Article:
Volume 14 - 2023 Issue 1
2. Morphology and multigene phylogeny reveal ten novel taxa in Ascomycota from terrestrial palm substrates (Arecaceae) in Thailand
Konta S et al. (2023)
1. Endophytic fungi in green manure crops; friends or foe?
Abeywickrama PD et al. (2023)
Volume 13 - 2022 Issue 2 (SI Fungal Evolution)
9. Special Issue: Fungal Evolution, in honour of the Academician Professor Yu Li’s 80th Birthday
Hyde Kevin David et al. (2023)
8. Diversity, molecular dating and ancestral characters state reconstruction of entomopathogenic fungi in Hypocreales
Wei DP et al. (2022)
7. Evolutionary relationships and allied species of Pyronemataceae, with segregation of the novel family Pyropyxidaceae
Zeng M et al. (2022)
6. Fossil Tetraploa redefinition and potential contribution of dark pigments for the preservation of its spores in the fossil record
Nuñez Otaño NB et al. (2022)
5. Comparative genomics provides new insights into the evolution of Colletotrichum
Chen YP et al. (2022)
4. Large-scale genome investigations reveal insights into domestication of cultivated mushrooms
Fu YP et al. (2022)
3. Evolutionary relationship and a novel method of efficient identification of Lentinula edodes cultivars in China
Ling YY et al. (2022)
2. Phylogenetic diversity and affiliation of tropical African ectomycorrhizal fungi
Houdanon RD et al. (2022)
Volume 6 - 2015 - Issue 4
1. Erratum to: The first African record of Artolenzites acuta comb. nov. (Basidiomycota, Polyporaceae)
Authors: Ambit RT, Mossebo DC
Recieved: 13 July 2015, Accepted: 13 July 2015, Published: 13 July 2015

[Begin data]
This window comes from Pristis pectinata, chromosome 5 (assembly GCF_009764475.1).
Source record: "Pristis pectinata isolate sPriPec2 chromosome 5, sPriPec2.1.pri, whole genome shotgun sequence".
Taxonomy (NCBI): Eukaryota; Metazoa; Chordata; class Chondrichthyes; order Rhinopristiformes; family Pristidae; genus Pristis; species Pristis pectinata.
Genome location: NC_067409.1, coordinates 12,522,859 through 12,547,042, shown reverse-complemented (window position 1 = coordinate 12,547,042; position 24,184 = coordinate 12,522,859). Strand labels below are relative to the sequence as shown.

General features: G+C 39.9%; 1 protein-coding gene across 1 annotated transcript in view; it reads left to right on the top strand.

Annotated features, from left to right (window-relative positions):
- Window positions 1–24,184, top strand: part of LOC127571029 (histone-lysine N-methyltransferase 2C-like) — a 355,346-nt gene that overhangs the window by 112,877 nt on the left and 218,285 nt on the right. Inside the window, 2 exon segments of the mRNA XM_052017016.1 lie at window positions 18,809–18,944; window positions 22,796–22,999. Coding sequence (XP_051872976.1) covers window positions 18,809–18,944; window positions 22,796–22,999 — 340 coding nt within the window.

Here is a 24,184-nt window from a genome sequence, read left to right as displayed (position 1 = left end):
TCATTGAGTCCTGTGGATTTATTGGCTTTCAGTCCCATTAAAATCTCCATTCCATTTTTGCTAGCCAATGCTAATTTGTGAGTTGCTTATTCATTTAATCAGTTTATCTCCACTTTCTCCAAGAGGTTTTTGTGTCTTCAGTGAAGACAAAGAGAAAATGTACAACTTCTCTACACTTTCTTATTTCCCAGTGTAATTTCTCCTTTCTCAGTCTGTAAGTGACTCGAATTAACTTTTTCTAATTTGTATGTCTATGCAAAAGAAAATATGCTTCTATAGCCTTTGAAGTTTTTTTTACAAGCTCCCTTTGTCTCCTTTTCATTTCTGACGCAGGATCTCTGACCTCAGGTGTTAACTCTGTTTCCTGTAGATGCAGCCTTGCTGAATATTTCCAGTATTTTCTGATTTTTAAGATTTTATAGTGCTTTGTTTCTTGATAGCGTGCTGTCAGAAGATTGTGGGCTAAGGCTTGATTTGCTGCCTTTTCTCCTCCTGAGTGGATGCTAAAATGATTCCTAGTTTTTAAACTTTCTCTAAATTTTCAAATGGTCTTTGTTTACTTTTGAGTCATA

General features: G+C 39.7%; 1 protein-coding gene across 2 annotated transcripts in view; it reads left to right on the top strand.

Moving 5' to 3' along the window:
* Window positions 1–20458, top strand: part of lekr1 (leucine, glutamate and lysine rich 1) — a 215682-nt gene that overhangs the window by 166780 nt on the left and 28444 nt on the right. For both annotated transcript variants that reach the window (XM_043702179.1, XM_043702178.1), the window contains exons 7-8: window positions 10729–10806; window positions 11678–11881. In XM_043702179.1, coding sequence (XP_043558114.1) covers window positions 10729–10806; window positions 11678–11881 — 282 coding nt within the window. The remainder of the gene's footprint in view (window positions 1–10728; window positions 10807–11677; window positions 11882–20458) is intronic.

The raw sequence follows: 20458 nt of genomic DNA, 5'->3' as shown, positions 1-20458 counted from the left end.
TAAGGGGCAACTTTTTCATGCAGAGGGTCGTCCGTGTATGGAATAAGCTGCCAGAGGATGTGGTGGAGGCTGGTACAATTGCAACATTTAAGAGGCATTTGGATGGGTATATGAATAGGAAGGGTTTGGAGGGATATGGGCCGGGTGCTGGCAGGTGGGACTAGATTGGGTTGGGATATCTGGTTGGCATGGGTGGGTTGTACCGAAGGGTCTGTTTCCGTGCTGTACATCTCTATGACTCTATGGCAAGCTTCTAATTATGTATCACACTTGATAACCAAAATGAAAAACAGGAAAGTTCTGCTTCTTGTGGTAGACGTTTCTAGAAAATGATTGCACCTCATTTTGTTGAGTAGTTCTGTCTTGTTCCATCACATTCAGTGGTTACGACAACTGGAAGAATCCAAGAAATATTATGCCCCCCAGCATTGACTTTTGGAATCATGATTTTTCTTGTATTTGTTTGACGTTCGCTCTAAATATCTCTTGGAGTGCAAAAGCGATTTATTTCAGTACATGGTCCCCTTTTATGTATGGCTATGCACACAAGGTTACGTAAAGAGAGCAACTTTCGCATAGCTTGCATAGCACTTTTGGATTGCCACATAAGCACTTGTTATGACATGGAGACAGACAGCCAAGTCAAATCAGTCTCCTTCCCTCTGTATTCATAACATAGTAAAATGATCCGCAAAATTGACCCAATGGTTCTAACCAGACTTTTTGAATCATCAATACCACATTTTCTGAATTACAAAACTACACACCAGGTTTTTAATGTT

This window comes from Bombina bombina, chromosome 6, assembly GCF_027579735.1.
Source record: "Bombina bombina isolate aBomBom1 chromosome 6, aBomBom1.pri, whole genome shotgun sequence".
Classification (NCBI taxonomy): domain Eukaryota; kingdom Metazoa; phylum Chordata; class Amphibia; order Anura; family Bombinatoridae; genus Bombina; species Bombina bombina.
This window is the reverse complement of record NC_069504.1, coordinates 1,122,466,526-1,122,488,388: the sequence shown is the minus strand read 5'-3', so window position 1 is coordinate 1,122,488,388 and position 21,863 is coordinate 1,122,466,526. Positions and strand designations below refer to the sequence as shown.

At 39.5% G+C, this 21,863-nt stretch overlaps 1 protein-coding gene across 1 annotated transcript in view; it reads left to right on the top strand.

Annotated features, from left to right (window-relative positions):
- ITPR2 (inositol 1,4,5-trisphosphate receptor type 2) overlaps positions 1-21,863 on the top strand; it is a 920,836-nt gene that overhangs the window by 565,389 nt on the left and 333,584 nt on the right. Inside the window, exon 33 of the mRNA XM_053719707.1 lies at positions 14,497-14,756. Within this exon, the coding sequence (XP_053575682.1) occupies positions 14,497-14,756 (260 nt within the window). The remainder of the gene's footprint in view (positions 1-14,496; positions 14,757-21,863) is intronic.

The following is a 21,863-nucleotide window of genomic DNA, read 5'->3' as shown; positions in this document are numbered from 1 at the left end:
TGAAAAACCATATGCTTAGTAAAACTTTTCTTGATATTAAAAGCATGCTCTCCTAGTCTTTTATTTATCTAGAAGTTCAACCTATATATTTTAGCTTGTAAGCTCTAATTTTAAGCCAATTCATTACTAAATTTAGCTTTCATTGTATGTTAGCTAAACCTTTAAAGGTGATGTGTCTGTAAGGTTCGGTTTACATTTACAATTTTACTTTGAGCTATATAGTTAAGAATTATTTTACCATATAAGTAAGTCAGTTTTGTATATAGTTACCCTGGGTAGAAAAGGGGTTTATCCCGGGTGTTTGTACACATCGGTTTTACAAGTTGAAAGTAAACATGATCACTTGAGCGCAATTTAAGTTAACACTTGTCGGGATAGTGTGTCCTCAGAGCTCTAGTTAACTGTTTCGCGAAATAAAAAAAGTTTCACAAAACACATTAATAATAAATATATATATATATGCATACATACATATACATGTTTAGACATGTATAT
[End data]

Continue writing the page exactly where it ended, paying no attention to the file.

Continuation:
Erratum to : Mycosphere 6(3), 280–289, Doi 10.5943/mycosphere/6/3/6
The original publication contains the following errors:
Page 282, line 34: Delete the words
Lenzites acuta Berk (1842)
Dadalea inaequabilis Berk (1843)
Daedalea flavida Lev. L.C. (1844)
Trametes lobata Berk (1851)
Lenzites becklerii Berk (1872)
Daedalea isabellina Murr. (1908)
Lenzites adusta Mass (1910)
Hexagonia flavofusca Lloyd (1922)
It should be read as
Lenzites acuta Berk. London J. Bot. 1(3): 146 (1842) ( MB≠200258)
Cellulariella acuta (Berk.) Zmitr. Et Malysheva, IF 180 : 1 (2014) (MB≠804637)
Cellularia acuta (Berk.) Kuntze, Revisio generum plantarum 3 : 451 (1898)(MB≠468434)
Trametes acuta (Berk.) Imazeki, Bulletin of the Tokyo Science Museum 6 : 73 (1943) (MB≠282909)
Authors: Phookamsak R, Hyde KD
Recieved: 10 June 2015, Accepted: 27 June 2015, Published: 13 July 2015
Fenestellaceae is a poorly known family which comprises the genera Fenestella, Lojkania and Pleurostromella. There is limited molecular data or modern taxonomic descriptions for taxa of these genera. We therefore loaned the type and other specimens of Fenestella princeps and Lojkania hungarica from herbaria worldwide to clarify the morphological characters of Fenestella and Lojkania. A circumscription of the type species, Fenestella princeps and Lojkania hungarica is provided. Fenestella faberi and F. fenestrata have also been studied and are described and discussed. Lojkania is excluded from Fenestellaceae based on morphology and tentatively placed in Testudinaceae. In the study, we maintain the family Fenestellaceae until the type species is recollected and molecular phylogeny is used to confirm its natural placement.
Keywords: Asexual morph – Fenestella – Fenestellaceae – Lojkania – Pleurostromella
3. Proximate analysis and mineral constituents of Macrolepiota dolichaula and soils beneath its fruiting bodies